14. Udeabor, S.E., Adisa, A.O., Orlowska, A., Sader, R.A. and Ghanaati, S. (2018). Assessment of Programmed Cell Death Proteins in OSCC. African Journal of Biomedical Research Vol. 21. No. 1: 11-13. (Nigeria) (Contribution: 40%).CLICK HERE

  15. Bartels, S., Adisa, O., Aladelusi, T.O., Lemound, J., Stucki-Koch, A., Hussein, S., Kreipe, H., Hartmann, C., Lehmann, U. and Hussein K. (2018). Molecular defects in BRAF wild-type ameloblastomas and craniopharyngiomas – differences in mutation profiles in epithelial-derived oropharyngeal neoplasms. Virchows Archiv Vol. 472. No. 6: 1056-1059. (Italy).CLICK HERE

  16. Adisa, A.O., Osayomi, T., Effiom, A.O., Kolude, B., Lawal, A.O., Soyele, O.O., Omitola, G.O., Olawuyi, A.B., Okiti, R.O., Saiki, T.E., Fomete, B, Ibikunle AA, Okwuosa, C., Olajide, M.A., Ladeji, A.M., Adebiyi K., Emmanuel, M.M., Lawal, H.S., Uwadia, E, Fakuade, B.O., Abdullahi, M.Y., Politis, C. and Agbaje, J,O. (2019). A geographical analysis of ethnic distribution of jaw ameloblastoma in Nigerians. African Health Sciences 19. No. 1: 1677–1686. (Uganda).CLICK HERE

  17. Erim, D. O., Oke, G. A., Adisa, A. O., Odukoya, O., Ayo-Yusuf, O. A., Erim, T. N., Tsafa, T. N., Meremikwu, M. M. and Agaku, I. T. (2021). Associations of Government-Mandated Closures and Restrictions with Aggregate Mobility Trends and SARS-CoV-2 Infections in Nigeria. Journal of the American Medical Association Network Open  4. No. 1. e2032101. (United States of America) (Contribution: 20%). Accepted November 10, 2020. Published January 20, 2021.CLICK HERE



  1. Fluoride Availability to The Teeth: A Comparative Analysis Between Fluoride Containing Chewing Sticks and Non-Herbal Fluoride Containing Toothpaste. Submitted by Uwadia Emeke to the Faculty of Family Dentistry NPMCN, October 2017

  2. Barriers to Quality Oral Health Care Among Elderly (Geriatric) Patients in Oyo State. Submitted by Akinpelu Idowu Oluremi to the Faculty of Family Dentistry NPMCN, October 2019

  3. Immunohistochemical Study of Osteocalcin and Runx-2, and Study of Toluidine Blue Histochemical Stain of Fibrous Dysplasia and Ossifying Fibroma of The Jaws Seen at The University of Nigeria Teaching Hospital Enugu. Submitted by Okwuosa Chukwubuzor Udokwu to the Faculty of Dental Surgery WACS, October 2020

  4. A Case-Control Study to Determine Relationship Between Oral Melanotic Hyperpigmentation and Serum Inflammatory Cytokines in HIV Seropositive Patients Seen at UCH. Submitted by Abe Elizabeth Oluwatoyin to the Faculty of Dental Surgery WACS, October 2020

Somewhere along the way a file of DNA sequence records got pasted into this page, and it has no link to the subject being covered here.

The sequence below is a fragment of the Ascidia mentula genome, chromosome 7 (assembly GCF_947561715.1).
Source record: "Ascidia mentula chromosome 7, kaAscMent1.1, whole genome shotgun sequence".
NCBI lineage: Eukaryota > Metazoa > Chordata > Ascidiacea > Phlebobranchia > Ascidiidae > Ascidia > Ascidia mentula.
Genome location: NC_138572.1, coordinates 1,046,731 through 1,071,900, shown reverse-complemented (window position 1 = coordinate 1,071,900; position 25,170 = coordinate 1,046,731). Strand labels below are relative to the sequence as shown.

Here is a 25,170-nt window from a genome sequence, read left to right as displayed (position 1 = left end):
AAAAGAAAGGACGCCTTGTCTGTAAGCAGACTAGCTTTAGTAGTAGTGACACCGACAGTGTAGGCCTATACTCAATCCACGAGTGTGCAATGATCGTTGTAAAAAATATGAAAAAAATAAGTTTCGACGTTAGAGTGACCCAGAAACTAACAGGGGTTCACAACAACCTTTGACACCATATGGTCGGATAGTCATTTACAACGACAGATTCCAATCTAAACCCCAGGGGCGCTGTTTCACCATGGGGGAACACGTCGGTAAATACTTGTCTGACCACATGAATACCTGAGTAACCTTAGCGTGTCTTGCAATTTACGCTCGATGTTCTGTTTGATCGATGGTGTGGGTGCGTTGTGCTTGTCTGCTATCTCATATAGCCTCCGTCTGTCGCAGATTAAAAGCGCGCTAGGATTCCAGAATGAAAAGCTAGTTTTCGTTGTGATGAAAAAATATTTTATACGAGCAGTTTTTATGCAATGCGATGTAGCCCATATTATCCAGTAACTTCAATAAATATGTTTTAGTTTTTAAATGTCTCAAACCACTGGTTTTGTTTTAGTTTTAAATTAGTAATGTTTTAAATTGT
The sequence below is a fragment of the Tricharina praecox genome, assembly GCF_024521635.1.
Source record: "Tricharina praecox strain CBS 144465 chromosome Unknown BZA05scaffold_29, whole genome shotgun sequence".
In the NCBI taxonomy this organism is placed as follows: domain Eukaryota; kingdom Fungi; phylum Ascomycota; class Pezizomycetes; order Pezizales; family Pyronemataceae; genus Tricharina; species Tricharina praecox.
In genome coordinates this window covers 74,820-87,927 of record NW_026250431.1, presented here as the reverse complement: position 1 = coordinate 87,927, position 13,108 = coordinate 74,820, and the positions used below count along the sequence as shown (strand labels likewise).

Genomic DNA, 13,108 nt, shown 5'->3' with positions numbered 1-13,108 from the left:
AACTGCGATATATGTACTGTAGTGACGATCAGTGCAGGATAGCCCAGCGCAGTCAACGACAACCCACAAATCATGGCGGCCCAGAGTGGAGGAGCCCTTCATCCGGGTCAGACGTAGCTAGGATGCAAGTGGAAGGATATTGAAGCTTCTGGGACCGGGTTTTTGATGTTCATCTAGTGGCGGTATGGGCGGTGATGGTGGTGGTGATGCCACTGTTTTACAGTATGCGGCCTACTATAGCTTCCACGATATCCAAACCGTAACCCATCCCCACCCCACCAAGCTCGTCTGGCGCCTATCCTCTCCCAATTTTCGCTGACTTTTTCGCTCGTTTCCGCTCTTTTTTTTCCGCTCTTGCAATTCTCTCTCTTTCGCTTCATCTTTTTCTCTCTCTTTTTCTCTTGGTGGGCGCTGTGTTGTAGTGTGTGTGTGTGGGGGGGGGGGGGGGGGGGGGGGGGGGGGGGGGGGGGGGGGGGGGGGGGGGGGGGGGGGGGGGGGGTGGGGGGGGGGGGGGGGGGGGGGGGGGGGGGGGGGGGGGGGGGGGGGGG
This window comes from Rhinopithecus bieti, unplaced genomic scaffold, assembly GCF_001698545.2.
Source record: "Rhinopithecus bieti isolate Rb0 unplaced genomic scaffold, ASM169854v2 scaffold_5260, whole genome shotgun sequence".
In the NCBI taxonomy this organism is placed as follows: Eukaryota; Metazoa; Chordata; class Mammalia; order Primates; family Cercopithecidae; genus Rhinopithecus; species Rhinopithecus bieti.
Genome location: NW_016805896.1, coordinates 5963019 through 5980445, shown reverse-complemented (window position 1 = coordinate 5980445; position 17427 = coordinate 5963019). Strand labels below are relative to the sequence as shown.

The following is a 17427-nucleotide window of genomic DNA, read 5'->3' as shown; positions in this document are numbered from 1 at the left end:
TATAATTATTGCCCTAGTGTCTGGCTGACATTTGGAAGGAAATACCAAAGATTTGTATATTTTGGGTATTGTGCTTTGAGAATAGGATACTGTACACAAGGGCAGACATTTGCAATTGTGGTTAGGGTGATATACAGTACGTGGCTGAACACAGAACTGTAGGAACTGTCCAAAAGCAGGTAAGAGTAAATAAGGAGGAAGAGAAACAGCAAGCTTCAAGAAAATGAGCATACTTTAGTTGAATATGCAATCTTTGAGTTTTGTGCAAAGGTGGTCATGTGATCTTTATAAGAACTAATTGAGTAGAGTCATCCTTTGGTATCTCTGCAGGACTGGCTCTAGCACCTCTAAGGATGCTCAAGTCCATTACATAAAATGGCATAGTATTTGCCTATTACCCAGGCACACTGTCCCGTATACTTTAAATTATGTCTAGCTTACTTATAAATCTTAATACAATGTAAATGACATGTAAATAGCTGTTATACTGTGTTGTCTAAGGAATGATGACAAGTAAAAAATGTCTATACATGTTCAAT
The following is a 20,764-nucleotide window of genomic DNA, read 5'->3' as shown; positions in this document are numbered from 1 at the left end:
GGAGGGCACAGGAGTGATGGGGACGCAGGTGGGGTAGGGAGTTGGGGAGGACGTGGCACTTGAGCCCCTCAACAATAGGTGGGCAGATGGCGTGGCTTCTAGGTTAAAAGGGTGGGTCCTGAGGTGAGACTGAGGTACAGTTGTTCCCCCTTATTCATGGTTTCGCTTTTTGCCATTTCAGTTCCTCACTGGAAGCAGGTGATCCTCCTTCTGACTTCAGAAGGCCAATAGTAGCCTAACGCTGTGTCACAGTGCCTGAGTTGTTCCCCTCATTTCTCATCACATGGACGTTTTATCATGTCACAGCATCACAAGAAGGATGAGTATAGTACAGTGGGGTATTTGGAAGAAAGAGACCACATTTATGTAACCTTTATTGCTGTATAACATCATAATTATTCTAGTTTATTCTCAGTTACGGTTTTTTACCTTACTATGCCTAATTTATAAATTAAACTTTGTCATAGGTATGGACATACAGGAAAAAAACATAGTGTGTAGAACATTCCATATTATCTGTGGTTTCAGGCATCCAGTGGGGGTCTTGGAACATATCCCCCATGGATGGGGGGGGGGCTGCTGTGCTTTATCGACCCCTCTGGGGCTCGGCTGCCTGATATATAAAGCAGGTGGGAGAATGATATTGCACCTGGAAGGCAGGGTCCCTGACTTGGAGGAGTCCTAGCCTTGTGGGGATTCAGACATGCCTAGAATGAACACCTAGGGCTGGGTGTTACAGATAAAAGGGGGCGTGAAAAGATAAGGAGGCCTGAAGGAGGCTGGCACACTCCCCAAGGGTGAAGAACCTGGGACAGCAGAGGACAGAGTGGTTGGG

5. Epithelial-Mesenchymal Transition in Ameloblastomas: The Role of Twist and Cadherin Switching. Submitted by Aborisade Adetayo Oluwole to the Faculty of Dental Surgery NPMCN, October 2020

  6. Immunohistochemical study of p63, CD68 and Calcitonin Receptor In 'Giant Cell Granuloma and Giant Cell Tumor of Bone. Submitted by Okiti Robinson Obos to the Faculty of Dental Surgery NPMCN, November 2021


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Other Interest/Hobbies

Dr Adisa2

I am very interested in observing nature holistically whilst trying to tease out differences between varying topography’s in the same place and also to compare this with other places I have visited before. Thus, I very much enjoy traveling to new places. As I do not get the opportunity to travel to new places as often as I would like, I mostly substitute the experience by watching nature channels like the National Geographic and its equivalent. I love reading true stories and fictional books with Christian philosophy and it gets even more interesting when such books incorporate actual historical perspectives in the setting or story-line. Reading books, like travelling to new places, takes me to yet another place I’ve not been before, and I must say it is an exhilarating feel!